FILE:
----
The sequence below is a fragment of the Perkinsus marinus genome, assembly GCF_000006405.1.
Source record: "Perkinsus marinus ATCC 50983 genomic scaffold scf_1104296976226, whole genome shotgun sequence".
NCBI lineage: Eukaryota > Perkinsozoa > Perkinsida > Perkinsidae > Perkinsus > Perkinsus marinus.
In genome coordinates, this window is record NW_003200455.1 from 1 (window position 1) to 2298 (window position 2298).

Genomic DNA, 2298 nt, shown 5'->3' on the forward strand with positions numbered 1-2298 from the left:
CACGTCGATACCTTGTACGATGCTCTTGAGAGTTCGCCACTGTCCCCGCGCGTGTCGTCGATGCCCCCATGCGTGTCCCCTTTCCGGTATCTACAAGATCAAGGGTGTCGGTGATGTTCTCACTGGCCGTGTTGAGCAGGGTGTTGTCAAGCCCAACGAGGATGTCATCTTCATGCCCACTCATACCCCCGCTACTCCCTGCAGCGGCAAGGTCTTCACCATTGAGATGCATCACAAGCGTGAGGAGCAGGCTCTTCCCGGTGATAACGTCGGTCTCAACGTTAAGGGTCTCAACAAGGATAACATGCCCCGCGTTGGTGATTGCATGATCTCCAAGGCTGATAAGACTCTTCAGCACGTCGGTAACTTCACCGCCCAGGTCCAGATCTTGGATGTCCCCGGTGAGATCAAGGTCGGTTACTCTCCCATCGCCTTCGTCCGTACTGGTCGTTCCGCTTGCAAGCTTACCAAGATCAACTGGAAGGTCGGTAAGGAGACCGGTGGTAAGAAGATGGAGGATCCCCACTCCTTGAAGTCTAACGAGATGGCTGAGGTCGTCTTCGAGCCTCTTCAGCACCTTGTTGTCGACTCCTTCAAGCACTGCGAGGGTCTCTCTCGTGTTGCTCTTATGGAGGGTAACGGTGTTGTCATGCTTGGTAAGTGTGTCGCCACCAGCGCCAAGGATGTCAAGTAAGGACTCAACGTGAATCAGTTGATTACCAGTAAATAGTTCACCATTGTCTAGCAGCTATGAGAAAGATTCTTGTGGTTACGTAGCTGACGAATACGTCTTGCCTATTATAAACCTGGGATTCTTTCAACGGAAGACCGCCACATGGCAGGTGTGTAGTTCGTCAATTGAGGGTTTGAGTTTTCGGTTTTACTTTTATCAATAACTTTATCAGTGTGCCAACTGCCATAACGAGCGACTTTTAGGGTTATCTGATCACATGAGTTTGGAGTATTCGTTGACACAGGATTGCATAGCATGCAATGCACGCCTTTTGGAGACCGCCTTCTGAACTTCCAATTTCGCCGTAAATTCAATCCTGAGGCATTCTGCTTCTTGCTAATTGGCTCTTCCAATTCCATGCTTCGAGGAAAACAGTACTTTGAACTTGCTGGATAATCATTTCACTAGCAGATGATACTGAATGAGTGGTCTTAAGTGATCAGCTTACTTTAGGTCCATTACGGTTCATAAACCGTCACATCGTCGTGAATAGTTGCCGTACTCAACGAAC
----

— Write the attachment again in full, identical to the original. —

The sequence below is a fragment of the Perkinsus marinus genome, assembly GCF_000006405.1.
Source record: "Perkinsus marinus ATCC 50983 genomic scaffold scf_1104296976226, whole genome shotgun sequence".
NCBI lineage: Eukaryota > Perkinsozoa > Perkinsida > Perkinsidae > Perkinsus > Perkinsus marinus.
In genome coordinates, this window is record NW_003200455.1 from 1 (window position 1) to 2298 (window position 2298).

Genomic DNA, 2298 nt, shown 5'->3' on the forward strand with positions numbered 1-2298 from the left:
CACGTCGATACCTTGTACGATGCTCTTGAGAGTTCGCCACTGTCCCCGCGCGTGTCGTCGATGCCCCCATGCGTGTCCCCTTTCCGGTATCTACAAGATCAAGGGTGTCGGTGATGTTCTCACTGGCCGTGTTGAGCAGGGTGTTGTCAAGCCCAACGAGGATGTCATCTTCATGCCCACTCATACCCCCGCTACTCCCTGCAGCGGCAAGGTCTTCACCATTGAGATGCATCACAAGCGTGAGGAGCAGGCTCTTCCCGGTGATAACGTCGGTCTCAACGTTAAGGGTCTCAACAAGGATAACATGCCCCGCGTTGGTGATTGCATGATCTCCAAGGCTGATAAGACTCTTCAGCACGTCGGTAACTTCACCGCCCAGGTCCAGATCTTGGATGTCCCCGGTGAGATCAAGGTCGGTTACTCTCCCATCGCCTTCGTCCGTACTGGTCGTTCCGCTTGCAAGCTTACCAAGATCAACTGGAAGGTCGGTAAGGAGACCGGTGGTAAGAAGATGGAGGATCCCCACTCCTTGAAGTCTAACGAGATGGCTGAGGTCGTCTTCGAGCCTCTTCAGCACCTTGTTGTCGACTCCTTCAAGCACTGCGAGGGTCTCTCTCGTGTTGCTCTTATGGAGGGTAACGGTGTTGTCATGCTTGGTAAGTGTGTCGCCACCAGCGCCAAGGATGTCAAGTAAGGACTCAACGTGAATCAGTTGATTACCAGTAAATAGTTCACCATTGTCTAGCAGCTATGAGAAAGATTCTTGTGGTTACGTAGCTGACGAATACGTCTTGCCTATTATAAACCTGGGATTCTTTCAACGGAAGACCGCCACATGGCAGGTGTGTAGTTCGTCAATTGAGGGTTTGAGTTTTCGGTTTTACTTTTATCAATAACTTTATCAGTGTGCCAACTGCCATAACGAGCGACTTTTAGGGTTATCTGATCACATGAGTTTGGAGTATTCGTTGACACAGGATTGCATAGCATGCAATGCACGCCTTTTGGAGACCGCCTTCTGAACTTCCAATTTCGCCGTAAATTCAATCCTGAGGCATTCTGCTTCTTGCTAATTGGCTCTTCCAATTCCATGCTTCGAGGAAAACAGTACTTTGAACTTGCTGGATAATCATTTCACTAGCAGATGATACTGAATGAGTGGTCTTAAGTGATCAGCTTACTTTAGGTCCATTACGGTTCATAAACCGTCACATCGTCGTGAATAGTTGCCGTACTCAACGAAC